North Korea will send a cheering squad to the Asian Games in South Korea in September, it said Monday.
The state-run [North] Korean Central News Agency quoted a statement saying that the regime decided to send the squad to "help normalize inter-Korean relations and bring about a turnaround for national reconciliation and unity."
Seoul offered support. "We're going to make preparations necessary for the participation of North Korean athletes and cheerleaders in consultation with the steering committee and according to international customs," Unification Ministry spokesman Kim Eui-do told reporters.
Although North Korea did not specify how many people it would send, sources reckon with around 100.
A government official said, "We need to discuss specifics, like how they are going to get here, how long they are staying and cost sharing once North Korea requests them."
But the government does not think it is feasible to field a unified team with North Korea given the time constraints. "We need to consider the state of inter-Korean relations before deciding whether to march together at the opening and closing ceremonies or to form a joint cheering squad," the official added.
This will be the fourth time the North has sent a cheering squad to a sporting event in the South. The first was for the Asian Games in Busan in September 2002, when 280 North Korean women came aboard a cruise ship to cheer their athletes. In August 2003, a 300-member cheering squad came for the Summer Universiade in Daegu. And North Korea's first lady Ri Sol-ju was among 100 cheerleaders who came for the 2005 Asian Athletics Championships in Incheon.
In the past, the government here paid for the entire trip. The bill came to W1.3 billion (US$1=W1,011) for the Busan Asian Games in 2002, W890 million for the Daegu Universiade and W150 million for the Asian Athletics Championships.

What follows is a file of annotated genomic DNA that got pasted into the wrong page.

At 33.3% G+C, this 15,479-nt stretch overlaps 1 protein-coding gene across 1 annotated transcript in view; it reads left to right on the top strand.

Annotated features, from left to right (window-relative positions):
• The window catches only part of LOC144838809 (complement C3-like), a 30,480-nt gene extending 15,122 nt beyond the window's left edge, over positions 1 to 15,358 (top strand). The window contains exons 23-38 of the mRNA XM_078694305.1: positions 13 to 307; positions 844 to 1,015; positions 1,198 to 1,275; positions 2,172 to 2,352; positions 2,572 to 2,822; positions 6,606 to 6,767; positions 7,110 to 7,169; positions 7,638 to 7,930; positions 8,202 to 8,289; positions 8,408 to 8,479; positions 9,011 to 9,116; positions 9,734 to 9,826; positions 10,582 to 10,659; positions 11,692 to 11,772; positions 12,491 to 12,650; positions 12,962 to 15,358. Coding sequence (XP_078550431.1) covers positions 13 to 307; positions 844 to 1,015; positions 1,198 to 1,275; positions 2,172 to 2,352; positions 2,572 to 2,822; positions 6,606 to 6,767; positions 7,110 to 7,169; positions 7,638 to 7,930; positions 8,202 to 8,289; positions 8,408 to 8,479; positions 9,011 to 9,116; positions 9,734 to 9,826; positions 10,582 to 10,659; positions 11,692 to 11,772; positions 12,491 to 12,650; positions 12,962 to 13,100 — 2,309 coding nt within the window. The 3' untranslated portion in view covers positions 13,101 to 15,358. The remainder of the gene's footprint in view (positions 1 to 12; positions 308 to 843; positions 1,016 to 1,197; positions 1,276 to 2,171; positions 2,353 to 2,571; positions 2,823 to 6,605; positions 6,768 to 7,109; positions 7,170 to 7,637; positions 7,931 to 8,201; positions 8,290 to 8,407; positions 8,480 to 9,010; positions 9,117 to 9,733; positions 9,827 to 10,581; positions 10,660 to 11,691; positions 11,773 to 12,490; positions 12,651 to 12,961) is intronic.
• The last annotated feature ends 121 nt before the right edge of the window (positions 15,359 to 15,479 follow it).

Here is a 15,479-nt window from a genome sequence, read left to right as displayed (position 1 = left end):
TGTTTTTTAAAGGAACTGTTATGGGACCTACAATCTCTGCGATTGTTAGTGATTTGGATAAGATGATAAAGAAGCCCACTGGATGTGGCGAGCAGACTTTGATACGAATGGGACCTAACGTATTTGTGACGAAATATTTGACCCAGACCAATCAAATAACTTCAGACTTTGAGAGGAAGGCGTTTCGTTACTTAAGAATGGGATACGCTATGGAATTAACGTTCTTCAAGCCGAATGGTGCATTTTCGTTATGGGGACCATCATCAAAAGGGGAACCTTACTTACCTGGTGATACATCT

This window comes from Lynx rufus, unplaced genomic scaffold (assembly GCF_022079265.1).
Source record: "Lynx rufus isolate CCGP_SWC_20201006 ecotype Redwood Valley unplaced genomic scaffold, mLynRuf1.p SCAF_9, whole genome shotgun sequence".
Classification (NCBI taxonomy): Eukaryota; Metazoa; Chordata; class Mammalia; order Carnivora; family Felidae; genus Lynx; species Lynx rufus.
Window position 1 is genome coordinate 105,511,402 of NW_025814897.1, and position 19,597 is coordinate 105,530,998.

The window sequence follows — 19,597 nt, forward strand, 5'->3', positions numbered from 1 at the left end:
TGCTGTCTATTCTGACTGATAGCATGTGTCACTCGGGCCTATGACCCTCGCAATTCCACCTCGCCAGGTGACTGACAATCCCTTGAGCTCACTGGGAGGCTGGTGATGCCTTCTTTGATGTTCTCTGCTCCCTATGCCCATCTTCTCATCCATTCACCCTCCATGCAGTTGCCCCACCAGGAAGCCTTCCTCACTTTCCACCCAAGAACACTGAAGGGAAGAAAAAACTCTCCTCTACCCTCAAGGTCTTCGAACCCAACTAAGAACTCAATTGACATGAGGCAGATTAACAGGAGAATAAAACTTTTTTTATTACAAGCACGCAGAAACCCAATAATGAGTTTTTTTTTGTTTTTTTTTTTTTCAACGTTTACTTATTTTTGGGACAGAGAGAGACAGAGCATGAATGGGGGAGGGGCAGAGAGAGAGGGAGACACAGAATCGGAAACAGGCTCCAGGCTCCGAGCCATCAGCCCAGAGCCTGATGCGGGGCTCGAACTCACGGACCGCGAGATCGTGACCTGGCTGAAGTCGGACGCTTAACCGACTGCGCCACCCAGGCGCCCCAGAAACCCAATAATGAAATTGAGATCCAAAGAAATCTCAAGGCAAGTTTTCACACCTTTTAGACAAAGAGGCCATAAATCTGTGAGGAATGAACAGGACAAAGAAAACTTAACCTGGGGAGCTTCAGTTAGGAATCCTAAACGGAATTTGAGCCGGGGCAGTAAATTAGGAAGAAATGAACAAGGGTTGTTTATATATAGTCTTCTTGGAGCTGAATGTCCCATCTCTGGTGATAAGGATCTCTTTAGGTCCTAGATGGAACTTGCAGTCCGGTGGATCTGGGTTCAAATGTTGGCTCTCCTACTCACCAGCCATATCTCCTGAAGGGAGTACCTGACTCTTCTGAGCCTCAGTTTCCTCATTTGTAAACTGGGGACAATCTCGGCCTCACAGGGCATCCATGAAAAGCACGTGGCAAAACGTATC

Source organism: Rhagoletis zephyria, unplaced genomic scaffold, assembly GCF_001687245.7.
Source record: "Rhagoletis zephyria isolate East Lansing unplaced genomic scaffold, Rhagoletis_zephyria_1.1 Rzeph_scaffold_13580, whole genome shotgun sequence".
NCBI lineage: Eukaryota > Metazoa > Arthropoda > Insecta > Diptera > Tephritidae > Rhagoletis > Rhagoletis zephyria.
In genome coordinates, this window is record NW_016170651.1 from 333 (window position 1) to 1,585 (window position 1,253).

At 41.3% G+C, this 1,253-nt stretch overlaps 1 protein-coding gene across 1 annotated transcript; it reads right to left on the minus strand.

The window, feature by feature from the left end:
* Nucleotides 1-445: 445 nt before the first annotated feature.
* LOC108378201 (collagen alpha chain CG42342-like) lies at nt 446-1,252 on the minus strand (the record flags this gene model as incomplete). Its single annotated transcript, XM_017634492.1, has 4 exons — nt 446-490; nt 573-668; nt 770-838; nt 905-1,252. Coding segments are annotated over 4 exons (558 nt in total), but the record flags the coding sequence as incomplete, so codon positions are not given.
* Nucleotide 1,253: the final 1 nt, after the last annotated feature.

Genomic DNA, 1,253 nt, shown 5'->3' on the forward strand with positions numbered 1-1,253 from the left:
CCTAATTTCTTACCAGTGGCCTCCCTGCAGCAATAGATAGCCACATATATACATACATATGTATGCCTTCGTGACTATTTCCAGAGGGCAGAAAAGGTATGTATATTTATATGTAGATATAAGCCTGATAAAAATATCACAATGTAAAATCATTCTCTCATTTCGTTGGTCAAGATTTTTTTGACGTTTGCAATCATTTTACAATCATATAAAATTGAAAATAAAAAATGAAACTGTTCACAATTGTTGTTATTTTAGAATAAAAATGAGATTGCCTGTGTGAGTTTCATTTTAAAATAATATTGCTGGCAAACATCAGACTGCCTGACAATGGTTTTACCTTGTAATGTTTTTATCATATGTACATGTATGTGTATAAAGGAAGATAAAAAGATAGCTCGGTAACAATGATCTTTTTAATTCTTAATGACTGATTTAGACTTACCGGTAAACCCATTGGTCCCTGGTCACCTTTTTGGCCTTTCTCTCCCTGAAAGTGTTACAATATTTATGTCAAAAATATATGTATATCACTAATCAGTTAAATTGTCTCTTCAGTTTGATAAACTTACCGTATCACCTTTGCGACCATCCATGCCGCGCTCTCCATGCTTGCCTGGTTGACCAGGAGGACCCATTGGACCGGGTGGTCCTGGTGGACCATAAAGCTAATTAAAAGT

A government official said, "No decision has been made about who will pick up the tab this time, so we can't offer to do it first."
Kim Kyung-sung at the Inter-Korean Sports Exchange Association said, "We heard from North Korea in February this year that they were ready to send a 100-member cheering squad to the Incheon Asian Games. They'll probably eat and sleep aboard their own ship as they did during the Asian Games in Busan."
Whether sports diplomacy can play a role in thawing cross-border relations remains to be seen. The prospects are dim given that the North took the opportunity to reiterate that it will not abandon its nuclear program, which it said does not pose obstacles to improving inter-Korean relations but rather serves as "collateral" for "peace and prosperity."
Pyongyang urged Seoul to stop turning to other countries to get the North to scrap its nuclear weapons -- an apparent reference at comments by President Park Geun-hye and Chinese President Xi Jinping last week calling on the North to scrap its nuclear weapons.
Pyongyang also denounced Park's vision for Korean reunification as "anti-Korean" and called on South Korea to halt joint military drills with the U.S.
The Unification Ministry spokesman said North Korea's unilateral approach has made it impossible to resolve any problems between the two countries and urged the North to return to the negotiating table.
One member of a state-run think tank here said, "North Korea deliberately raised military tensions ahead of Xi's visit to Korea last week and seems to be trying to counter international criticism with this proposal of sports exchanges."